“Please don’t let our suffering be in our faith.”1415
This world is not a purely joyful and pleasing abode. If you want to enjoy a dish, you are expected to buy the ingredients and take the time to cook it. Even eating out requires a person to make money. Thus, relishing in a very simple matter such as enjoying a meal is not free from some discomfort or sacrifice. Everything has its troubles.
A believer is patient and to such a person Allah (swt) says that all these problems can work as opportunities to earn credit for the hereafter. For example, if you have a disease such as cancer and you remain patient, Allah (swt) rewards you. Although you did not get ill for the sake of Allah (swt), He rewards you because of your patience. The Imams encouraged believers to be patient, as seen in Imam Sadiq’s narration:
One child, whom a person loses in his lifetime, is better than seventy that live after him, all of whom mount their horses and fight in the way of Allah.15
If one of your children – God forbid – dies in an accident and you remain patient, the reward you achieve is better than the reward you would get if you had seventy children who were killed for the sake of Allah (swt). Of course, no one wants you to suffer, but if you are and you keep your patience, Allah (swt) will appreciate it.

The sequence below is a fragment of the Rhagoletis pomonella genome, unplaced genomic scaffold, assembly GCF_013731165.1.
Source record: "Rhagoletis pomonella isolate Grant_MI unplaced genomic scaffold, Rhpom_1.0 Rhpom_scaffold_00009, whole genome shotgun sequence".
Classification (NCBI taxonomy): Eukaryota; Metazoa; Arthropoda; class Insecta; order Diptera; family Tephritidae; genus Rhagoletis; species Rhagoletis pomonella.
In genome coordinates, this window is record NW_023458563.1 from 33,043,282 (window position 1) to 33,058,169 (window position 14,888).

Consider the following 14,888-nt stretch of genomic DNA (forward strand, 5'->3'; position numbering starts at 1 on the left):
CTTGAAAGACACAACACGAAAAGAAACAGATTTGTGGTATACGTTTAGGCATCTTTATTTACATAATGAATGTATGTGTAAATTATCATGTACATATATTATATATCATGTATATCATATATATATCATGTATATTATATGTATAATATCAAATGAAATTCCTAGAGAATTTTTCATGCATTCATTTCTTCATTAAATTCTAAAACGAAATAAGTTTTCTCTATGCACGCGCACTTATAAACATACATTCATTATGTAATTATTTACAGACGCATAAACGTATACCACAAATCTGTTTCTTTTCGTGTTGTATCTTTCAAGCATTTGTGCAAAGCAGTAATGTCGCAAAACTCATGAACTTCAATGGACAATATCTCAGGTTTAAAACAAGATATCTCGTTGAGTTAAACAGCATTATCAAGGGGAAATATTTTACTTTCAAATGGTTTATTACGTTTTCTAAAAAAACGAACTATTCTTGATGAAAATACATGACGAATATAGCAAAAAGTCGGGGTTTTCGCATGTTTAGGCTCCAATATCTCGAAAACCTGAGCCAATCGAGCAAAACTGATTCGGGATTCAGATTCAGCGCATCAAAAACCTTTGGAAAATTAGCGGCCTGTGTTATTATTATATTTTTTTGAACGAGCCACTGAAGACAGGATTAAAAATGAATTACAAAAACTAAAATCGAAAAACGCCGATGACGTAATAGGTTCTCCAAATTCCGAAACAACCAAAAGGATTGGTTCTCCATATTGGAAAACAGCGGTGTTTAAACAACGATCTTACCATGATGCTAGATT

The Second Martyr (al-Shahid al-Thiini) Sheikh Zayn al-Din Ali ibn Muhammad al-Jab‘i al-‘Amili (1506-1558) who had lost his sons wrote a book in honor of those who experienced the same condition called “Comforter of the Heart at the Loss of Loved Ones.”
In this book, he says that according to many narrations we understand that if a believer knows how much Allah (swt) has prepared for him because of his suffering, he would wish that in this world he was cut into pieces by scissors.16
Many will wish they had suffered in the world when they witness the generosity of Allah (swt) on the Day of Judgment. Allah (swt) will know what happened to us and will not forget us. He will reward us on the Day of Judgment as a result of all the problems that were not under our control. The Prophet Muhammad (s) suffered more than any other prophet:
“No prophet was annoyed like I was.”17